Most Iowa Republican caucus-goers say Trump fit to be president if convicted

By Jason Lange and Alexandra Ulmer

WASHINGTON (Reuters) -Most Republicans at Iowa's caucus said they felt Donald Trump would be fit for the White House even if he were convicted of a crime, an entrance poll showed on Monday, underscoring the strong hold the former president has on the Republican Party.

About two-thirds of caucus-goers also said they did not believe Democratic President Joe Biden legitimately won the 2020 election, according to the poll.

Following are highlights from the Edison Research poll based on interviews with 1,628 Iowa Republicans.

* 66% said they did not think Biden legitimately won the presidency in 2020.

* 65% said they decided who to support in the presidential nomination contest before this month.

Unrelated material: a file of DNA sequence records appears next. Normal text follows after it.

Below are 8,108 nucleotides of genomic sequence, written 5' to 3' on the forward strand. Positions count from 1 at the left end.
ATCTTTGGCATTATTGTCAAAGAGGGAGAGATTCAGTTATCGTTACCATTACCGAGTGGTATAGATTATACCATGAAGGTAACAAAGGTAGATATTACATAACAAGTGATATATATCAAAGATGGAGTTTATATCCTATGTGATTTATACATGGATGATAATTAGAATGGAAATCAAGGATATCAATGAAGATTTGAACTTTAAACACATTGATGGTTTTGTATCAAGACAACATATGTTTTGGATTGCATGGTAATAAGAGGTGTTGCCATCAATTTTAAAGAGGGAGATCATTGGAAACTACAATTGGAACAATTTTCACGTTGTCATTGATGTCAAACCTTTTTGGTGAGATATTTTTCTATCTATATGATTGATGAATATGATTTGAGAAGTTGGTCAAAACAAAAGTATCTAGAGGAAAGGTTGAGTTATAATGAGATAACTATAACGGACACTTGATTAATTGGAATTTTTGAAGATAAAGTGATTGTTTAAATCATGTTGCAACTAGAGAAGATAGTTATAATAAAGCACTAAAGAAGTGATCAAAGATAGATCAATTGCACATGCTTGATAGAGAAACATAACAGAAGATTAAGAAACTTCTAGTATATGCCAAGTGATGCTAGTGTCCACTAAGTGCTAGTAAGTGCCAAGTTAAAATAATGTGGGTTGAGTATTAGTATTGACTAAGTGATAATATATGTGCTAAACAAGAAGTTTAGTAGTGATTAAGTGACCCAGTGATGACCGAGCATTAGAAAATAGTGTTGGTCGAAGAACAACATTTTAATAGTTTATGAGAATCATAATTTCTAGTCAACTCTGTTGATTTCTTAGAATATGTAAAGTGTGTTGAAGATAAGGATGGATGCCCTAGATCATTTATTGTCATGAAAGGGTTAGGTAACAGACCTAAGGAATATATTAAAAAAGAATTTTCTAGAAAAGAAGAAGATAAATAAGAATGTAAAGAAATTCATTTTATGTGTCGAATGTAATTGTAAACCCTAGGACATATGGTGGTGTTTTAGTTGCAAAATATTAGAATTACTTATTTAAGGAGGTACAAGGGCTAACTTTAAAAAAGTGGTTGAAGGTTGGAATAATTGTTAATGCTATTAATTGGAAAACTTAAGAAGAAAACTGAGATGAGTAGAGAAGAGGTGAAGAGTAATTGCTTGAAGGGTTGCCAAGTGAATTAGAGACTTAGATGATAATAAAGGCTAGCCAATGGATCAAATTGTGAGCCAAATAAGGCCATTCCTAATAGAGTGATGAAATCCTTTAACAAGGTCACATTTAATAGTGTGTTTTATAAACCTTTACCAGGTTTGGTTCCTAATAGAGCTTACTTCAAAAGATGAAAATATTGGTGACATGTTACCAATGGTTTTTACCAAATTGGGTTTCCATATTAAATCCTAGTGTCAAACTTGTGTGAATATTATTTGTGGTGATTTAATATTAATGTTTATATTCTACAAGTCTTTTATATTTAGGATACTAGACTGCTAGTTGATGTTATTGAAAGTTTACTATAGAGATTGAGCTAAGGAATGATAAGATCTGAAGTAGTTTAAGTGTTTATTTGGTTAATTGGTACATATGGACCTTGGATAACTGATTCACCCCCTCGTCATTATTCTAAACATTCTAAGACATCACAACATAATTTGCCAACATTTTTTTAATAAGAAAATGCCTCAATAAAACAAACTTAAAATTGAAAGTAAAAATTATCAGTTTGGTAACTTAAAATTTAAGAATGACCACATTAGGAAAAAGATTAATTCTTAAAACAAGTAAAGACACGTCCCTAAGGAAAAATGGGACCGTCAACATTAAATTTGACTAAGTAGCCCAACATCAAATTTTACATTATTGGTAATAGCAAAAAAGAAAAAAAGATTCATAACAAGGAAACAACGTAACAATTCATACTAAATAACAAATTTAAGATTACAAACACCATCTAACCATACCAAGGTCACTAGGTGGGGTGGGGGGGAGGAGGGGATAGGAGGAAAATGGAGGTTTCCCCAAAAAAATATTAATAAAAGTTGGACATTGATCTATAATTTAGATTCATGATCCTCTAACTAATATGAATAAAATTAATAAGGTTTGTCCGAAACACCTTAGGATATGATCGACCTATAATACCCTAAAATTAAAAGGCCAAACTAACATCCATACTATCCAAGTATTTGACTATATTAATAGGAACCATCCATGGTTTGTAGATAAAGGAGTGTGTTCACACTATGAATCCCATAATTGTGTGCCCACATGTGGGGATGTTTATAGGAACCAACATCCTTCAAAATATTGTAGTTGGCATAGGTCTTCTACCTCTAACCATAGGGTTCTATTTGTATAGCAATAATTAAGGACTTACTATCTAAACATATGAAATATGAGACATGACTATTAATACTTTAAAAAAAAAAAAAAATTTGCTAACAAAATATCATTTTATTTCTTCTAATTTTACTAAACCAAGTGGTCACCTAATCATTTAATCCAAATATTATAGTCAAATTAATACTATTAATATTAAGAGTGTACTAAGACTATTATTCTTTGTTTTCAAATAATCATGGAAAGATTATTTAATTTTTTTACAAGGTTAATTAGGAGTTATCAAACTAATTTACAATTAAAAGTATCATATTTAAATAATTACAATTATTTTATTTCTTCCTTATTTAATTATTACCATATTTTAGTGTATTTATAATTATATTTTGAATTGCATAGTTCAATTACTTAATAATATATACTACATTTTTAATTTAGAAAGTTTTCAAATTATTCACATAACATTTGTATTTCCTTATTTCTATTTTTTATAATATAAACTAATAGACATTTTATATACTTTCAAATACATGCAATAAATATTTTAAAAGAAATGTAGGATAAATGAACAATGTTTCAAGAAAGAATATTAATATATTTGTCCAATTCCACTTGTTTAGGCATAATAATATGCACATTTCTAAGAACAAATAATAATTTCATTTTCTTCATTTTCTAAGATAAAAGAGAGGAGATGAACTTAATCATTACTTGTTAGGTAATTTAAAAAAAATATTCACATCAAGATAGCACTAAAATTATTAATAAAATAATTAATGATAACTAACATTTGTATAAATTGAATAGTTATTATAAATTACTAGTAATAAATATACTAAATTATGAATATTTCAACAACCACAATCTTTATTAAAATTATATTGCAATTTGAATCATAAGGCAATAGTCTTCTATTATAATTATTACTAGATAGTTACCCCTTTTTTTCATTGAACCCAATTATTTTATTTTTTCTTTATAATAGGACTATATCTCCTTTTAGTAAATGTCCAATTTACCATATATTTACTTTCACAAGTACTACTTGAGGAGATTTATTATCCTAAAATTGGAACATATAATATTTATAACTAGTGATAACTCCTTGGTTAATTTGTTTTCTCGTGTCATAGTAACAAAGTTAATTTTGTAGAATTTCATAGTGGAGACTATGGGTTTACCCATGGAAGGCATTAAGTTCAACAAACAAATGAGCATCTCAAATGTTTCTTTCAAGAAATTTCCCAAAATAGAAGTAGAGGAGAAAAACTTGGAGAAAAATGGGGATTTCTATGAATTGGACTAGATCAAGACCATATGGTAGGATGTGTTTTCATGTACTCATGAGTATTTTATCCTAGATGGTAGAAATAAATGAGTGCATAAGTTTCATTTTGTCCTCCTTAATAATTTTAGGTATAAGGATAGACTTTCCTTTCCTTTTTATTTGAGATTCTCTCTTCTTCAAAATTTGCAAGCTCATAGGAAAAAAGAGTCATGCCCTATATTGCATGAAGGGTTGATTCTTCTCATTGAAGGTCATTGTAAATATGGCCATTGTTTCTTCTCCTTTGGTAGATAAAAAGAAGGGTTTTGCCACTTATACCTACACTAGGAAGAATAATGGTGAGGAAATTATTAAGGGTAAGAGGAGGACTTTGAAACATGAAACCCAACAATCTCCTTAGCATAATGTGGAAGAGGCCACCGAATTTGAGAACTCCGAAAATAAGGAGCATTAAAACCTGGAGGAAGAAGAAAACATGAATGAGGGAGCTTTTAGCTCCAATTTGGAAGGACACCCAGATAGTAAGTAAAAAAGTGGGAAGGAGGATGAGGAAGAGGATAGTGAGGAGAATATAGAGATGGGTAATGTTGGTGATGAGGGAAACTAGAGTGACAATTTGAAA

* 65% said Trump would still be fit to be president if he were convicted of a crime. 31% said he would be unfit if convicted.

* 61% said they favor a federal law that would ban abortions nationwide.

* 53% of white caucus-goers who considered themselves evangelical or born-again Christians supported Trump, while 27% backed DeSantis.

* 46% of voters said they considered themselves part of the MAGA movement, a reference to Trump's Make America Great Again slogan. 50% said they were not part of that movement.

* Trump led Haley and DeSantis by double digits among men and women alike. But among college graduates Trump was preferred by about 37% of caucus-goers, compared to 28% for Haley and 26% for DeSantis.

* 38% percent of caucus-goers said the economy was the issue that mattered most in deciding who to vote for on Monday, compared to 34% who cited immigration, while the rest cited foreign policy or abortion.

* 14% said the most important quality a Republican presidential nominee should have is the ability to beat Biden, compared to 41% who said shared values mattered most.

Edison Research conducted the poll on behalf of the National Election Pool, a consortium of news organizations including Reuters.

(Reporting by Jason Lange in Washington and Alexandra Ulmer in San Francisco; Editing by Christian Schmollinger and Deepa Babington)